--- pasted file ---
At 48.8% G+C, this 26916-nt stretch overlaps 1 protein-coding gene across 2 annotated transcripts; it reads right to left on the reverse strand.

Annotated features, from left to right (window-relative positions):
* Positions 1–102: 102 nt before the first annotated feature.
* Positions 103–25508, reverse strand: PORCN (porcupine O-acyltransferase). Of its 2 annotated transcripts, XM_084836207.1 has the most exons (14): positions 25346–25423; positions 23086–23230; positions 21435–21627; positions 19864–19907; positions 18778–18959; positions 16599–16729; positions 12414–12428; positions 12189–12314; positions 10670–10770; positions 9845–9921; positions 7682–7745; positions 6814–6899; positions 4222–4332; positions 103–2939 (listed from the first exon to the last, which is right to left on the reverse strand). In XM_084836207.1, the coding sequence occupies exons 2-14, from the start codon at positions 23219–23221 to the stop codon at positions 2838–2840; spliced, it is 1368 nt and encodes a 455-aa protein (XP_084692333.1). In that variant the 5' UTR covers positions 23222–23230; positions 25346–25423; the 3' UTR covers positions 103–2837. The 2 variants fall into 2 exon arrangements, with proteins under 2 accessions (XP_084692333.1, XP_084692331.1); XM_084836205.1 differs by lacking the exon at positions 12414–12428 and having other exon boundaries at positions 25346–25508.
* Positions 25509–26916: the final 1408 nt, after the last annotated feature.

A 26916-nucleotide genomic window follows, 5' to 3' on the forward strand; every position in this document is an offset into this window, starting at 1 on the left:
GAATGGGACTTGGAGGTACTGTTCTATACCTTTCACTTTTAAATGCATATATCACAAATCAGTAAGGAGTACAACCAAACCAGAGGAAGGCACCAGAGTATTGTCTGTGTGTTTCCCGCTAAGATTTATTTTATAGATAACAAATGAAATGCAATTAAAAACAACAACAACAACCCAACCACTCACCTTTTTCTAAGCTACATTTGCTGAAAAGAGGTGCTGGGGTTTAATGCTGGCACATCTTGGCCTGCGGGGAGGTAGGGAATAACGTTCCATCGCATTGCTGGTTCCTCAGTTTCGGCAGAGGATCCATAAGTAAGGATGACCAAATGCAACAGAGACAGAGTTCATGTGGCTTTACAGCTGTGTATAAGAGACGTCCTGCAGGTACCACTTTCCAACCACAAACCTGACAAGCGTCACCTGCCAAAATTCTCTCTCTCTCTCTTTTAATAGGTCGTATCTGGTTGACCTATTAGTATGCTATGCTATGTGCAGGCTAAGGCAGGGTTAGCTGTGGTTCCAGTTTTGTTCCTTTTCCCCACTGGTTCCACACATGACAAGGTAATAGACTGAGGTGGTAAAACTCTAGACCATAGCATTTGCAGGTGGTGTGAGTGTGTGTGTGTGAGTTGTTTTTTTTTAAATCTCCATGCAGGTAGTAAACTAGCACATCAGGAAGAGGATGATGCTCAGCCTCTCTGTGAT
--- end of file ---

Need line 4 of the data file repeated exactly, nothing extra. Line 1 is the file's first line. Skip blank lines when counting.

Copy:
* Positions 103–25508, reverse strand: PORCN (porcupine O-acyltransferase). Of its 2 annotated transcripts, XM_084836207.1 has the most exons (14): positions 25346–25423; positions 23086–23230; positions 21435–21627; positions 19864–19907; positions 18778–18959; positions 16599–16729; positions 12414–12428; positions 12189–12314; positions 10670–10770; positions 9845–9921; positions 7682–7745; positions 6814–6899; positions 4222–4332; positions 103–2939 (listed from the first exon to the last, which is right to left on the reverse strand). In XM_084836207.1, the coding sequence occupies exons 2-14, from the start codon at positions 23219–23221 to the stop codon at positions 2838–2840; spliced, it is 1368 nt and encodes a 455-aa protein (XP_084692333.1). In that variant the 5' UTR covers positions 23222–23230; positions 25346–25423; the 3' UTR covers positions 103–2837. The 2 variants fall into 2 exon arrangements, with proteins under 2 accessions (XP_084692333.1, XP_084692331.1); XM_084836205.1 differs by lacking the exon at positions 12414–12428 and having other exon boundaries at positions 25346–25508.